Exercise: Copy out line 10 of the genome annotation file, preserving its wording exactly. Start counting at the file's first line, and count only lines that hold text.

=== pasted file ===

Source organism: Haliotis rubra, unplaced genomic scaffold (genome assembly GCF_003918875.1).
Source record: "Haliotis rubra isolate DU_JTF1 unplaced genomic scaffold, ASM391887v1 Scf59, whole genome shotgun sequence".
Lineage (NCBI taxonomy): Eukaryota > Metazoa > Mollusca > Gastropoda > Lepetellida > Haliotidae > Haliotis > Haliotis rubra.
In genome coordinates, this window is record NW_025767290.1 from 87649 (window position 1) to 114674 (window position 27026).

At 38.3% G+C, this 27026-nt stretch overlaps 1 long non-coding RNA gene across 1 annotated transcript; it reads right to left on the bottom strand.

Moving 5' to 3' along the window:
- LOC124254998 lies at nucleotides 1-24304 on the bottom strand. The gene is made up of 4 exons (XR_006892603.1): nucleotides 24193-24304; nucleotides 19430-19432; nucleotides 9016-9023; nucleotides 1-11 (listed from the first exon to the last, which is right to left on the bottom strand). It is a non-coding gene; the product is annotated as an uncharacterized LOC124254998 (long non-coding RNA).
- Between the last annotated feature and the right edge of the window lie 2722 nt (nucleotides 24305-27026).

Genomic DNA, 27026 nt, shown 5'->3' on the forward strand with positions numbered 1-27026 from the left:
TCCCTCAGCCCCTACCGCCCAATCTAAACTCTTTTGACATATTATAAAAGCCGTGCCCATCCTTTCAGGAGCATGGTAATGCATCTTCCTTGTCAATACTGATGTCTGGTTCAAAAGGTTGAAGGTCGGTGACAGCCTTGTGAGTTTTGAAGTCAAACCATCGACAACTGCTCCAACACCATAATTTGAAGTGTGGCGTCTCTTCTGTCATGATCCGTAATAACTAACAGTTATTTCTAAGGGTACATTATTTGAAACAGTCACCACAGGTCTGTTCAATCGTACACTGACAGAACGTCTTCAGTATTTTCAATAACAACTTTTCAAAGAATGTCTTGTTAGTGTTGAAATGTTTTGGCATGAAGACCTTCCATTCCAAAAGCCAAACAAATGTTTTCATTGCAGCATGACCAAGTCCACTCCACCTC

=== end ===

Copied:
TCCCTCAGCCCCTACCGCCCAATCTAAACTCTTTTGACATATTATAAAAGCCGTGCCCATCCTTTCAGGAGCATGGTAATGCATCTTCCTTGTCAATACTGATGTCTGGTTCAAAAGGTTGAAGGTCGGTGACAGCCTTGTGAGTTTTGAAGTCAAACCATCGACAACTGCTCCAACACCATAATTTGAAGTGTGGCGTCTCTTCTGTCATGATCCGTAATAACTAACAGTTATTTCTAAGGGTACATTATTTGAAACAGTCACCACAGGTCTGTTCAATCGTACACTGACAGAACGTCTTCAGTATTTTCAATAACAACTTTTCAAAGAATGTCTTGTTAGTGTTGAAATGTTTTGGCATGAAGACCTTCCATTCCAAAAGCCAAACAAATGTTTTCATTGCAGCATGACCAAGTCCACTCCACCTC